Ghulam Azam awaits the verdict for offences punishable under Section 20(2) of the International Crimes (Tribunals) Act of 1973. Section 20(2) of the law stipulates, ‘Upon conviction of an accused person, the tribunal shall award sentence of death or such other punishment proportionate to the gravity of the crime as appears to the tribunal to be just and proper.’
At a press briefing on the ICT premises, prosecutor Zead-Al-Malum said all the charges against Ghulam Azam had been proved beyond any shadow of doubt and they expected highest punishment for the accused.
The chief defence counsel Abdur Razzaq said that the prosecution had completely failed to prove the case against Ghulam Azam and, therefore, he hoped the tribunal would acquit him from all the charges.
Following reconstitution of the ICT-1 on December 13, 2012 after stepping down of its former chairman Justice Nizamul Huq amid controversy over publication of his Skype conversation with a Brussels-based Bangladeshi lawyer, Ahmed Ziauddin. The defence lawyers demanded retrial of the cases against Ghulam Azam, Sayedee and Matiur Rahman Nizami. The tribunal on January 3 rejected the pleas. The defence stated that Ziauddin drafted all documents of the prosecution for the investigating officer in Azam’s case as well as everything that Justice Nizamul Huq issued in the tribunal, inclusive of charge sheets and orders. Huq issued the documents as his own deliberation, thereby committing fraud and misconduct, the defence allege.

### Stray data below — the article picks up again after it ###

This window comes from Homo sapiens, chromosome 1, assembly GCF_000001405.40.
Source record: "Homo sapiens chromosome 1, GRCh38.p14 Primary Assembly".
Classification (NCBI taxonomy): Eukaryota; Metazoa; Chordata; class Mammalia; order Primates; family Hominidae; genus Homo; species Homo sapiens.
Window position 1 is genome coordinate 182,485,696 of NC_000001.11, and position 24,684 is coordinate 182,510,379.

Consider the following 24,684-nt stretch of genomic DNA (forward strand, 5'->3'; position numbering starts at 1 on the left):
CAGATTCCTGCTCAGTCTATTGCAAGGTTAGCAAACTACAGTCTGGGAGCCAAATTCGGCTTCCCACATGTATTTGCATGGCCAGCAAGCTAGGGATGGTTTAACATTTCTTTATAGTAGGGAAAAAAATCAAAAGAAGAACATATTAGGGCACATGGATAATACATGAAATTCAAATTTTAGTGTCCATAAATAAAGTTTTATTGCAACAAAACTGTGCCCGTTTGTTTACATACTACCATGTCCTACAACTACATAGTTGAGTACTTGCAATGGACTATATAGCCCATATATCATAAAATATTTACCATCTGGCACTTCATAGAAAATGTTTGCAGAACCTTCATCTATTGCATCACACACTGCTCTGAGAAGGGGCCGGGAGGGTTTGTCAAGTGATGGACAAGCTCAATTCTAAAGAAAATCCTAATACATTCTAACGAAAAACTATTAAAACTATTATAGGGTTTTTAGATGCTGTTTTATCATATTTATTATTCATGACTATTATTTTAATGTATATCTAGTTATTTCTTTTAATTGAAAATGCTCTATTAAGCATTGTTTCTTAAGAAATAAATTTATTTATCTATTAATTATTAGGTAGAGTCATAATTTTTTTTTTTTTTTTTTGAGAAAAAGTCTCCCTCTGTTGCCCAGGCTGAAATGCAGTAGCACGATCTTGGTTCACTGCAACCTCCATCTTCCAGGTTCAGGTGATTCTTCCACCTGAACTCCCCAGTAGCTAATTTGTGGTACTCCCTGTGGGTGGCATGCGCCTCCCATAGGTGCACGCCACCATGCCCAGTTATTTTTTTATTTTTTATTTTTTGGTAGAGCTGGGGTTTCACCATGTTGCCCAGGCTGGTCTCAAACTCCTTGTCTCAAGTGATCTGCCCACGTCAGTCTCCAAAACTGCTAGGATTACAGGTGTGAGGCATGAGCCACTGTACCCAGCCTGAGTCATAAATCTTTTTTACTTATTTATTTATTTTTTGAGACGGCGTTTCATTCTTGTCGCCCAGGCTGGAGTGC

Sixteen prosecution witnesses testified against Ghulam Azam in the tribunal. The defence produced only one witness Abdullahil Aman Azmi, the son of Ghulam Azam, in support of his father’s innocence. The defence had submitted a list of 2,939 witnesses, but the court limited the list to 12 following protest from the prosecution. Finally, only the one witness, Azmi, was permitted by the court to testify.
The War Crimes Investigation Agency probed Ghulam Azam from July 15, 2010 to October 31, 2011 and submitted its report and documents on Ghulam Azam to the prosecution.
Source: New Age and Others